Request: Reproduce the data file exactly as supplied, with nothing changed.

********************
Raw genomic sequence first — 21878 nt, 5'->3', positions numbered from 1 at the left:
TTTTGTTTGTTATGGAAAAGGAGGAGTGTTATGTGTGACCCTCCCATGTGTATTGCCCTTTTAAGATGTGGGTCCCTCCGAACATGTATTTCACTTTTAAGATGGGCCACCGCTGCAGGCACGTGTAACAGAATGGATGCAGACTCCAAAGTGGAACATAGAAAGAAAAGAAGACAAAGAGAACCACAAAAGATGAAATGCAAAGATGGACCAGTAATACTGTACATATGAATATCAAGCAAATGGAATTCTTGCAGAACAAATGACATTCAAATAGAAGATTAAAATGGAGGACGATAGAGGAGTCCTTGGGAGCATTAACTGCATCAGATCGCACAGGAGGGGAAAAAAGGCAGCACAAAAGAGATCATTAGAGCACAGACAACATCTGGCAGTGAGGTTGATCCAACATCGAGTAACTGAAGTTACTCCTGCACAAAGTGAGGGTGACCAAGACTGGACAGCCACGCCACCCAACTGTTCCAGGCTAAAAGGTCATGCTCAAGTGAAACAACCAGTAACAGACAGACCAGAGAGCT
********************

Raw genomic sequence first — 21878 nt, 5'->3', positions numbered from 1 at the left:
TTTTGTTTGTTATGGAAAAGGAGGAGTGTTATGTGTGACCCTCCCATGTGTATTGCCCTTTTAAGATGTGGGTCCCTCCGAACATGTATTTCACTTTTAAGATGGGCCACCGCTGCAGGCACGTGTAACAGAATGGATGCAGACTCCAAAGTGGAACATAGAAAGAAAAGAAGACAAAGAGAACCACAAAAGATGAAATGCAAAGATGGACCAGTAATACTGTACATATGAATATCAAGCAAATGGAATTCTTGCAGAACAAATGACATTCAAATAGAAGATTAAAATGGAGGACGATAGAGGAGTCCTTGGGAGCATTAACTGCATCAGATCGCACAGGAGGGGAAAAAAGGCAGCACAAAAGAGATCATTAGAGCACAGACAACATCTGGCAGTGAGGTTGATCCAACATCGAGTAACTGAAGTTACTCCTGCACAAAGTGAGGGTGACCAAGACTGGACAGCCACGCCACCCAACTGTTCCAGGCTAAAAGGTCATGCTCAAGTGAAACAACCAGTAACAGACAGACCAGAGAGCT